With new ground effects downforce technology, the 1982 956 was a clean and sleek missile of a car, but still had as much aero grip as any driver might need. Porsche secured a 1-2-3-4-5 finish, led by a trio of these factory-entered 956s.

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Porsche issued a few different iterations of its 1982 victory poster, but this one depicting a trio of 956s is my favorite. The poster touts the fact that the 956 was voted the most beautiful racing car, and it’s difficult to disagree.

1983

Car - Porsche 956
Drivers - Vern Schuppan, Al Holbert, & Hurley Haywood
Margin of Victory - 17 Seconds
Biggest Competitors - Other Porsches

This was a year of pure dominance, plain and simple. The 956 chassis had proven itself to be quite fast in the hands of true pros, but also quite easy to drive for the gentleman drivers, making it a great choice for privateer entrants. More than half of the cars classified at the finish line were Porsches, and they locked out nine of the top ten positions.

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Perhaps the most iconic of Porsche’s Le Mans victory posters, the “Nobody’s Perfect” tagline with a simple list of results below illustrates the point better than any full color photograph ever could. When your cars finish 1-2-3-4-5-6-7-8-10, you want the world to know.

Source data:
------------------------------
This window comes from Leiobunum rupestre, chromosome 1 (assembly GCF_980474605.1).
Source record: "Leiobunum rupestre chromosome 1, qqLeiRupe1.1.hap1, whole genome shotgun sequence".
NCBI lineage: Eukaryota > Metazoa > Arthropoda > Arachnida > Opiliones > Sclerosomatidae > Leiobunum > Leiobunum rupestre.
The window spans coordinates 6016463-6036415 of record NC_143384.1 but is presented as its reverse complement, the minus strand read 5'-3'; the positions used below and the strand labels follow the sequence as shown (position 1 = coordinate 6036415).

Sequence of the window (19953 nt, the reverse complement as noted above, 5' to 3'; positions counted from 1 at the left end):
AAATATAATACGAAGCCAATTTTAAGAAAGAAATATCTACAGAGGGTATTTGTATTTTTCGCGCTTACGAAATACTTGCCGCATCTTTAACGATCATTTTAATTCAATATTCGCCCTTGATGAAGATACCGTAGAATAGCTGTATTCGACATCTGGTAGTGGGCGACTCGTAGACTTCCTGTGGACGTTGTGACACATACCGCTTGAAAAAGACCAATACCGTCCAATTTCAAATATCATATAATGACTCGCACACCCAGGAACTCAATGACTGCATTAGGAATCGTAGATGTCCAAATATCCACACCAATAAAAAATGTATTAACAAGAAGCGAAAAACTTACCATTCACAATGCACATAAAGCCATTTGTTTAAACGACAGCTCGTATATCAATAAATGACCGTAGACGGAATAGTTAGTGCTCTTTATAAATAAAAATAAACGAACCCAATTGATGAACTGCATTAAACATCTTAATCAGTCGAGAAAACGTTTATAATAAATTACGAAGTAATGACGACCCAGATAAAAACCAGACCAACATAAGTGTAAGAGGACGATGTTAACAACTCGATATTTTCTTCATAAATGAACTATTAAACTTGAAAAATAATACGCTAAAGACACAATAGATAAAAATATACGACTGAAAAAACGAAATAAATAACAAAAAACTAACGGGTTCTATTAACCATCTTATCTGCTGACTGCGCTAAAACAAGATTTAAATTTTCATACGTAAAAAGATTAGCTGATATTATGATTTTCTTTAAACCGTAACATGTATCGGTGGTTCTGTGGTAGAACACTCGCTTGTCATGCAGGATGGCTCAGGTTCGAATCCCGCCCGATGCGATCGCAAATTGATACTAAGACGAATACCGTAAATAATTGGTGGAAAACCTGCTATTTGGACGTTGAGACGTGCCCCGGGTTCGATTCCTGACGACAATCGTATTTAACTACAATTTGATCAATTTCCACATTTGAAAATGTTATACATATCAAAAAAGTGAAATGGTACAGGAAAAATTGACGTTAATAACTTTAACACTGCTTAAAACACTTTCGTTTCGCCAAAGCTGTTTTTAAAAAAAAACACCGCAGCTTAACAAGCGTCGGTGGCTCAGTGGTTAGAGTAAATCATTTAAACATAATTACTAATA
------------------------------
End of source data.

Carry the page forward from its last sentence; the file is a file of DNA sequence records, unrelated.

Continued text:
1994

Car - Dauer Porsche 962 Le Mans
Drivers - Yannick Dalmas, Hurley Haywood, & Mauro Baldi
Margin of Victory - 1 lap
Biggest Competitors - Toyota 94C-V

Exploiting a loophole in the rules, Porsche and Dauer pulled off a great manipulation to allow their Group C 962 to race again as a GT car. Because Porsche and Dauer worked together to build a street-legal version of the 962, it was technically eligible, and technical eligibility is the best kind of eligibility. With a higher ride height, narrower tires, and a flat floor, the Dauer didn’t handle as well at-speed as the earlier ground-effects 962s, but it was better and faster than anyone else that year.